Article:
What Tools Should I Pack In The Trunk Of My Car

Exploring what tools to pack in your trunk.

tools to pack in the trunk of your car

When you buy your first car, all you can think about is getting out on the open road and experiencing everything this world has to offer.   Aside from getting you to and from work and transporting you and your girlfriend/boyfriend somewhere fun on weekends, your car is supposed to allow you to go exploring.   When you embark on long journeys, you will encounter a wide range of situations, some good and some bad, but the enjoyment you will derive from the freedom to participate in these adventures will be well worth it.

There will be times when your good fortune runs out and something goes wrong with your journey, resulting in an emergency/breakdown situation.    You never know where these incidents will occur; it could be on a quiet country road at 11 p.m., for example.   It could be a flat tyre, a dead battery, an encounter with wildlife, damage from a crater-sized pothole, or getting stuck in mud or sand.   The thing is, dealing with these situations during the day is much easier than dealing with them at night.   So, when you try to stock your car with the items you’ll need to be prepared for most situations, keep in mind that they may occur far from home in the middle of the night.  

If you rarely leave your well-populated town or city, you can probably get away with not having too many tools in your car’s trunk.   However, the further you travel into less populated areas, the more prepared you must be for any bad luck that may befall you.

I understand that learning you need to spend more money on your vehicle is not something you want to hear.  If you’ve only recently purchased your car, you may already feel as if it’s more of a boat than a motor vehicle (BOAT = Bring-On-Another-Thousand).   As inconvenient as it may be to spend more money, you must consider your safety and well-being if something goes wrong.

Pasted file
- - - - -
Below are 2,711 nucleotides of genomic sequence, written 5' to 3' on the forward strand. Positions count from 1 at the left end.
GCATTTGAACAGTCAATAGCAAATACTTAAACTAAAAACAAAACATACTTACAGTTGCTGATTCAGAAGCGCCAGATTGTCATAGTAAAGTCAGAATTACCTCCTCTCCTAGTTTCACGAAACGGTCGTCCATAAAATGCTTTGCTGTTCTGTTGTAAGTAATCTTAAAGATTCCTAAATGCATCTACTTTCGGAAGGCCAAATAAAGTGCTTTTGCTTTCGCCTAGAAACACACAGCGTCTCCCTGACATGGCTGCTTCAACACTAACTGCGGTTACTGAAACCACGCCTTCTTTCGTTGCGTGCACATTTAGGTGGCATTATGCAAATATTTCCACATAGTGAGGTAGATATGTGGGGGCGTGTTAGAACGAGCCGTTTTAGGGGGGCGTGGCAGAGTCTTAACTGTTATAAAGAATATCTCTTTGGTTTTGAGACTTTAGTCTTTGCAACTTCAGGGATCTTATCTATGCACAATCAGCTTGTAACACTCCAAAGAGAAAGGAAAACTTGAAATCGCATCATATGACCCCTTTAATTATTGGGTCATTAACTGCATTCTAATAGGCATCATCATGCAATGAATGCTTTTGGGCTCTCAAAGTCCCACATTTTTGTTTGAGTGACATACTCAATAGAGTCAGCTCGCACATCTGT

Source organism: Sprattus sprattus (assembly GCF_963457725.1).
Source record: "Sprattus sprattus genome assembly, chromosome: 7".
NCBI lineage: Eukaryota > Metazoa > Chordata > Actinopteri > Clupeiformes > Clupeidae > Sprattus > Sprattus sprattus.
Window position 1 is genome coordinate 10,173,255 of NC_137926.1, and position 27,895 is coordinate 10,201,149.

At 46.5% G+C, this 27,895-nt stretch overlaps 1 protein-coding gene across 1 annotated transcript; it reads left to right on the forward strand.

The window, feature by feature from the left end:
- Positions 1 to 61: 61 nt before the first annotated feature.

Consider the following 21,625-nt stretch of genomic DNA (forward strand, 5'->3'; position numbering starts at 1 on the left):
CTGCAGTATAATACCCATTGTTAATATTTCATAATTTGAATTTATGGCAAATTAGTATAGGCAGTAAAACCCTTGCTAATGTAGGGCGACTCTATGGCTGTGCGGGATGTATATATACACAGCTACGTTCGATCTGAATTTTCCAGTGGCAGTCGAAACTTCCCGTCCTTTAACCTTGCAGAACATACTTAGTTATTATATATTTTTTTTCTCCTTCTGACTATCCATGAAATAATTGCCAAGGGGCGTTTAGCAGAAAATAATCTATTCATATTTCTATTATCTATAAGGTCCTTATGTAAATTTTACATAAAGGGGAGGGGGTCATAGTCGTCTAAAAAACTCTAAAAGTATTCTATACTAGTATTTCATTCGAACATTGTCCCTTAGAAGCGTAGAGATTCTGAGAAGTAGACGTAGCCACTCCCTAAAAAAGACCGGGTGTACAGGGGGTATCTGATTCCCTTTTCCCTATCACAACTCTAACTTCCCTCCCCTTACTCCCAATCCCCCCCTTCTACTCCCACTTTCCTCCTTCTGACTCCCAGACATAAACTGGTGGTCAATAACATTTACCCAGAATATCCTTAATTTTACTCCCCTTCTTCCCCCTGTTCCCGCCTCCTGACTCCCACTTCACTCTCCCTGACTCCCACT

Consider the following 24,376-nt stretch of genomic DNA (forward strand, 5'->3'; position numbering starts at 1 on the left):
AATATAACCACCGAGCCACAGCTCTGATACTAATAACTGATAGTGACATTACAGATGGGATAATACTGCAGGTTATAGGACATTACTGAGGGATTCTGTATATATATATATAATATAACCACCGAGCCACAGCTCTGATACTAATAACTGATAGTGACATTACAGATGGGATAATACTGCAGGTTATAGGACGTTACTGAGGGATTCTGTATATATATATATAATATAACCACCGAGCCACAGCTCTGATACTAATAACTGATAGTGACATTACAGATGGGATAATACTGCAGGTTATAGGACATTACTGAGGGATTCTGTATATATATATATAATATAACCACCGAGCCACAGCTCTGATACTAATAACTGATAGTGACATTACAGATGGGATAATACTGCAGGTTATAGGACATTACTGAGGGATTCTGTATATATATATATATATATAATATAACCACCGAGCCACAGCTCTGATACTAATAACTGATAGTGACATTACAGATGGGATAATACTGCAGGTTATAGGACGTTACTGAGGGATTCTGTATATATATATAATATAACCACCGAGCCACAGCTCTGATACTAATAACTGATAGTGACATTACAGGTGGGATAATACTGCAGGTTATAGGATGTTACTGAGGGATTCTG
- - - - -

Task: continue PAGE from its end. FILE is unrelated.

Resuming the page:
In the best-case scenario, you may be able to do enough in an emergency/breakdown situation to get you and your car home, or in the worst-case scenario, you may be able to make the situation safe while waiting for help.

You must understand that no car is perfect, and that things will happen mechanically and electrically to your car without warning, and that there will be times when there is nothing you can do but call roadside assistance or a tow truck.   On other occasions, if something goes wrong with or to your car and you have good mobile phone reception and a trunk full of tools; you may be able to use YouTube to learn about what you need to do to get home.

Preparing for bad luck in the middle of the night.

breakdown emergency lighting

The first thing that comes to mind is the need to have a couple of high-quality rechargeable lanterns, a high-power rechargeable torch, a rechargeable headlight, and a couple of safety warning lights.  Because the warning lights may not be rechargeable, keep plenty of spare batteries on hand.   If you find yourself in a breakdown/emergency situation late at night, the first thing you should do is turn on your warning lights at either end of your vehicle.    This will make it very clear to anyone nearby or any approaching drivers that you are having difficulties.

The lanterns are the next thing to deploy; the last thing you want to do is injure yourself while walking around in the dark.   Lighting up your area as much as possible will allow you to see what you’re up against in terms of terrain and may even assist you in spotting an unwanted visitor, such as a snake.  On this website’s ‘Travelling’ page, you’ll find sections on snake bite and emergency first aid kits.  If you’re lucky enough to have someone with you, you have them hold and point the torches at the problem area while you try to fix it.   Wear the headlight for additional visibility.   The headlights are great for when you are on your own at night, you can see what you are doing and you’ve got both hands free to do the work.